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Measuring Gender (In)equality: Introducing the Gender, Institutions and Development Data Base (GID)


  • Johannes P. Jütting
  • Christian Morrisson
  • Jeff Dayton-Johnson
  • Denis Drechsler


Efforts to establish, test and analyse hypotheses regarding cross-country variations in women’s economic status are hampered by the lack of a readily accessible and easily used information resource on the various dimensions of gender inequality. Addressing this gap, this paper introduces the Gender, Institutions and Development database (GID) of the OECD Development Centre. The GID constitutes an important improvement upon existing sources, notably because it incorporates institutional variables related to norms, laws, codes of conduct, customs, and family traditions that heretofore have been neglected in quantitative comparative studies. To illustrate the utility of the GID, the paper models the determinants of women’s participation in the labour force – an indicator of gender equality as well as an important ingredient for long-run economic growth – and demonstrates that the economic role of women hinges critically on variations in discriminatory social institutions. Les efforts pour établir, tester, et analyser les hypothèses relatives aux différences de statut économique des femmes entre les pays sont entravés par le manque d'informations disponibles sur-le-champ et faciles à utiliser sur les divers aspects de l'inégalité entre les sexes. Afin de combler cette lacune, ce document présente la base de données sur l’Égalité homme-femme, les Institutions et le Développement (EID) du Centre de développement de l'OCDE. La base EID représente une amélioration importante par rapport aux sources qui existent, en particulier parce qu'elle comprend des variables institutionnelles relatives aux normes, aux lois , aux codes de conduite, aux coutumes et aux traditions familiales qui avaient été négligées dans les études comparatives quantitatives. Pour illustrer l'utilité de cette base, ce document introduit dans un modèle les facteurs de la participation des femmes au marché du travail - celle-ci constitue un indicateur de l'égalité entre les sexes aussi bien qu'un élément important pour la croissance économique à long terme – et démontre que le rôle économique des femmes dépend d'une manière critique des différences entre les institutions sociales en matière de discrimination selon le sexe.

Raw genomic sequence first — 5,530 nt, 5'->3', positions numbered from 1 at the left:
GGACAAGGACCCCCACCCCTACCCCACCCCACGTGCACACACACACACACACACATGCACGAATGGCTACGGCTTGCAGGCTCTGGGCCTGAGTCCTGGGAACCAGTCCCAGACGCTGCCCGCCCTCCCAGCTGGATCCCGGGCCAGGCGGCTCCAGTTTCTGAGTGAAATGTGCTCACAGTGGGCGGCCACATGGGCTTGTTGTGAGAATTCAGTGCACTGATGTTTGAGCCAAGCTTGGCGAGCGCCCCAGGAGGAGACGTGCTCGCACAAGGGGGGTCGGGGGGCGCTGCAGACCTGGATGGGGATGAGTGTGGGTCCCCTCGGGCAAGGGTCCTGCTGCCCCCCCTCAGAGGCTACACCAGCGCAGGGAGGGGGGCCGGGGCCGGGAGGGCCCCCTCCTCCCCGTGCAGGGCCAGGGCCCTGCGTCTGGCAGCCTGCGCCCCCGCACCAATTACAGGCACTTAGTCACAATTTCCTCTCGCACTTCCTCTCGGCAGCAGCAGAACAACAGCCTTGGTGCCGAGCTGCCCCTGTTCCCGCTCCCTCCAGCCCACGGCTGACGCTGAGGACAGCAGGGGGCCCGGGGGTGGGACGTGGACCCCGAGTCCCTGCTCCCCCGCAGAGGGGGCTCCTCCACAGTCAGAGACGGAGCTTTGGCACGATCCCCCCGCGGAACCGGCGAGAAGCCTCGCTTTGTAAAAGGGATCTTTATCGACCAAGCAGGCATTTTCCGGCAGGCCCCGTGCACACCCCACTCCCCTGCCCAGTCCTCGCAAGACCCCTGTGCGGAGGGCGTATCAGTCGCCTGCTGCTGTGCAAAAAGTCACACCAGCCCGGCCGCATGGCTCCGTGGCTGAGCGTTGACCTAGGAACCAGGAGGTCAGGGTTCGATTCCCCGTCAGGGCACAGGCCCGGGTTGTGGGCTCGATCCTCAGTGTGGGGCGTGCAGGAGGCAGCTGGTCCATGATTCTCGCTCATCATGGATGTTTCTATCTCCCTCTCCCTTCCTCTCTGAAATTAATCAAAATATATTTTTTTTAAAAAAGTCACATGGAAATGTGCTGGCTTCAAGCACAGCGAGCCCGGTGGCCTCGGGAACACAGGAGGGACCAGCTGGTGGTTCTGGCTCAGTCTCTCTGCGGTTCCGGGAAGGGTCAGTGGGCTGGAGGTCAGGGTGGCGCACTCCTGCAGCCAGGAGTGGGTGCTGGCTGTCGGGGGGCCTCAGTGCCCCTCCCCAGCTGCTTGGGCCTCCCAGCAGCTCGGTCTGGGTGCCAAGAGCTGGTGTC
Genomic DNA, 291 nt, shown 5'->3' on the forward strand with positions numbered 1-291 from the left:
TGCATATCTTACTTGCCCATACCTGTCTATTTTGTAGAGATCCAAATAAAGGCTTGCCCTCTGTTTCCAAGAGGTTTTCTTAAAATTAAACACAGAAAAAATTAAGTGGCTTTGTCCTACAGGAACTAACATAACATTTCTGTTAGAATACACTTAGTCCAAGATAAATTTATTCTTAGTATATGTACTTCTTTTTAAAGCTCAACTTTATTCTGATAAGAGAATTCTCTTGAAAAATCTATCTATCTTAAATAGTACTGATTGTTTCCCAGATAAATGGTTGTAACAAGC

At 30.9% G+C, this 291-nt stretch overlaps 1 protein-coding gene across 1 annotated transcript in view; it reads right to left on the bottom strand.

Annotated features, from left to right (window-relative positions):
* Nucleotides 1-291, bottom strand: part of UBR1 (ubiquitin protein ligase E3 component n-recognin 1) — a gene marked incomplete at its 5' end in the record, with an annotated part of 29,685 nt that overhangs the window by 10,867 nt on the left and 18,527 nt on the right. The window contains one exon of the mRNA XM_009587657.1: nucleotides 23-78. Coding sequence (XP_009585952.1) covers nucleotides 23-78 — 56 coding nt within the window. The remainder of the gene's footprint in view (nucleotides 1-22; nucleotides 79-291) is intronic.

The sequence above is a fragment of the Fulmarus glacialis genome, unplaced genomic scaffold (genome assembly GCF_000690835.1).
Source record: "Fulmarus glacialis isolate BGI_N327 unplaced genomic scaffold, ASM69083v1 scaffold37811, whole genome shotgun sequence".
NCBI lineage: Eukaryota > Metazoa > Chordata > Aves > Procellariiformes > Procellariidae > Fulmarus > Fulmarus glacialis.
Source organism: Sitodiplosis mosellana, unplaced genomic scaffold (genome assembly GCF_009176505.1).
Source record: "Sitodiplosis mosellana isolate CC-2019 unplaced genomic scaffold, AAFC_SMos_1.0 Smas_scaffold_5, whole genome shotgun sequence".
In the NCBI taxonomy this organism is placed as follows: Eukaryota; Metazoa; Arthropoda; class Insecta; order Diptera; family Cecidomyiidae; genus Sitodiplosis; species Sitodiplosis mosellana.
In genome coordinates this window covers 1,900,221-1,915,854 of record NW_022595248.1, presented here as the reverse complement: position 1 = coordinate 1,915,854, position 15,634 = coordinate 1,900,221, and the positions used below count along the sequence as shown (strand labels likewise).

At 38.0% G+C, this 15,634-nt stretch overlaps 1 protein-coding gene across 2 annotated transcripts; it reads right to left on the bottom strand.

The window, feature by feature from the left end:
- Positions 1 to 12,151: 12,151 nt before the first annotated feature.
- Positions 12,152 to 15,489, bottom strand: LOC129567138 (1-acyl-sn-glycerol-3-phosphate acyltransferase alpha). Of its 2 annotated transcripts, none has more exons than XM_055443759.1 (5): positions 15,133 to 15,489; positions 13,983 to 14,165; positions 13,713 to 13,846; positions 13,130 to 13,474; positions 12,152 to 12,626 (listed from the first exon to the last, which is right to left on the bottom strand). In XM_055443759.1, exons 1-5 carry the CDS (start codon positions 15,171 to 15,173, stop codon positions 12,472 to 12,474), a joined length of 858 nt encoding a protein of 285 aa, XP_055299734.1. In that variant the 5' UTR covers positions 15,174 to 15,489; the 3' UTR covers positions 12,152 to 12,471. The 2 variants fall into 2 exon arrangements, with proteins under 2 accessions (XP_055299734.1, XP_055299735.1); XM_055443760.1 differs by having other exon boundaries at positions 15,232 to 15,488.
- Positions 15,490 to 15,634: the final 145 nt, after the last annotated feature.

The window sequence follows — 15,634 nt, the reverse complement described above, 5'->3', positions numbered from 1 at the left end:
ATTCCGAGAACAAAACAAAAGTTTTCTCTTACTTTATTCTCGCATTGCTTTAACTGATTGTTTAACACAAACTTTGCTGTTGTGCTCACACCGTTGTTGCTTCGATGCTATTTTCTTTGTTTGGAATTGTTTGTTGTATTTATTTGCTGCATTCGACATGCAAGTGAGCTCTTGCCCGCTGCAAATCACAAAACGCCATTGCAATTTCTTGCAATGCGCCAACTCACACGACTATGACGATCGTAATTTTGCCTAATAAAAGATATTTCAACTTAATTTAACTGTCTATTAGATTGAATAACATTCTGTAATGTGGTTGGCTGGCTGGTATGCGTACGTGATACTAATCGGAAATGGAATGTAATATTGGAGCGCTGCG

Suggested Citation

  • Johannes P. Jütting & Christian Morrisson & Jeff Dayton-Johnson & Denis Drechsler, 2006. "Measuring Gender (In)equality: Introducing the Gender, Institutions and Development Data Base (GID)," OECD Development Centre Working Papers 247, OECD Publishing.
  • Handle: RePEc:oec:devaaa:247-en

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    Cited by:

    1. Bérenger Bérenger & Audrey Chouchane, 2008. "Working Paper 94 - Des inégalités de genre à l’indice de qualité de vie des femmes," Working Paper Series 229, African Development Bank.
    2. AfDB AfDB, 2008. "Working Paper 94 - Des inégalités de genre à l’indice de qualité de vie des femmes," Working Paper Series 2227, African Development Bank.
    3. AfDB AfDB, 2008. "Working Paper 94 - Des inégalités de genre à l’indice de qualité de vie des femmes," Working Paper Series 2307, African Development Bank.
    4. Rosalia Castellano & Antonella Rocca, 2014. "Gender gap and labour market participation: A composite indicator for the ranking of European countries," International Journal of Manpower, Emerald Group Publishing, vol. 35(3), pages 345-367, May.

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